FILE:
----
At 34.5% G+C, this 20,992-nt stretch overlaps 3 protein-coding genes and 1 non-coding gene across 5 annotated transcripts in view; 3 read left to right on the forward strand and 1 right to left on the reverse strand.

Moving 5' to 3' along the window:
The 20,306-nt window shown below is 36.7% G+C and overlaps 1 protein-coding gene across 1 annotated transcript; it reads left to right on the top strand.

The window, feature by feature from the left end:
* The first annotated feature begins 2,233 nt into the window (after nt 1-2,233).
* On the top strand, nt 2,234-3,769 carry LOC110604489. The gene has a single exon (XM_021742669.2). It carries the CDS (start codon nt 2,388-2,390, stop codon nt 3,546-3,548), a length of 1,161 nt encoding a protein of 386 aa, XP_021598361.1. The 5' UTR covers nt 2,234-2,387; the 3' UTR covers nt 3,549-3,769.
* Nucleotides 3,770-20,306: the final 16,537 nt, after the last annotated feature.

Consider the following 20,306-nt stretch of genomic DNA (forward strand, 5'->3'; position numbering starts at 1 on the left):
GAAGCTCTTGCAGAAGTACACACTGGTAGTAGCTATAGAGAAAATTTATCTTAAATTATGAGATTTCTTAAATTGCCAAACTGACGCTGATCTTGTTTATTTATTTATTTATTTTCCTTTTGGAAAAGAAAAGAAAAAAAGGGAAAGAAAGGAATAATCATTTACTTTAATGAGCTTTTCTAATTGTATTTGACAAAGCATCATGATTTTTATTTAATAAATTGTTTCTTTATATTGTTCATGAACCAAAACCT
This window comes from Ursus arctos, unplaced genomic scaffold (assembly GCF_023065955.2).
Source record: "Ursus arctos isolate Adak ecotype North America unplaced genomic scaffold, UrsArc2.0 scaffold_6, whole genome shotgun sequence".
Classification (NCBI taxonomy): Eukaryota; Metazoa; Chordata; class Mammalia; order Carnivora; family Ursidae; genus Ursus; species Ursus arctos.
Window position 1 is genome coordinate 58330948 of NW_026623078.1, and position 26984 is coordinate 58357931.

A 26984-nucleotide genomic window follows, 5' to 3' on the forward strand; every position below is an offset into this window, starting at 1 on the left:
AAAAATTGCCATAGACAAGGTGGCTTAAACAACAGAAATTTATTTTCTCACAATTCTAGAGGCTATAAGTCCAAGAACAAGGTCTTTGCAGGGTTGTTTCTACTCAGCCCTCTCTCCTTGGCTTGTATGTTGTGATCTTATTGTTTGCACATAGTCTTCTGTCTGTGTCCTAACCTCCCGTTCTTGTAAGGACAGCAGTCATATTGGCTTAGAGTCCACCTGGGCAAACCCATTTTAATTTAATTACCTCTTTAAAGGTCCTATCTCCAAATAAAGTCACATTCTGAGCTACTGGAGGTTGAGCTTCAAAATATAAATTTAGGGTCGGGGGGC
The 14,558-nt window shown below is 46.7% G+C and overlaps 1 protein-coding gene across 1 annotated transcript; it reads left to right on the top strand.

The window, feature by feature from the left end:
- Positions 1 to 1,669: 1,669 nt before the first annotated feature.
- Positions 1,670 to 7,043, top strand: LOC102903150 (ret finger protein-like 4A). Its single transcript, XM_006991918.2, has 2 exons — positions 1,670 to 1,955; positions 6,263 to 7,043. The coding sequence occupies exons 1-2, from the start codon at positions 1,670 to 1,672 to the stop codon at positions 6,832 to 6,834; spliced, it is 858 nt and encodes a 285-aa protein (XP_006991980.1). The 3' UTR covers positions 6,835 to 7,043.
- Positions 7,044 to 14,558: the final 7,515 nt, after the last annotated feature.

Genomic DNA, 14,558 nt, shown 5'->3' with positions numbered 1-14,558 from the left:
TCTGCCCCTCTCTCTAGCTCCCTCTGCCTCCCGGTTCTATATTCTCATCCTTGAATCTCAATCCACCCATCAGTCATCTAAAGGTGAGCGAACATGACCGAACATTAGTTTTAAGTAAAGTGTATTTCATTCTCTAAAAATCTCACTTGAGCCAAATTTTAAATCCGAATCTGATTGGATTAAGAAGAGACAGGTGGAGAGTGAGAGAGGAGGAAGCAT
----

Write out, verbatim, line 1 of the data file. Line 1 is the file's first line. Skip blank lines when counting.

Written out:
At 34.5% G+C, this 20,992-nt stretch overlaps 3 protein-coding genes and 1 non-coding gene across 5 annotated transcripts in view; 3 read left to right on the forward strand and 1 right to left on the reverse strand.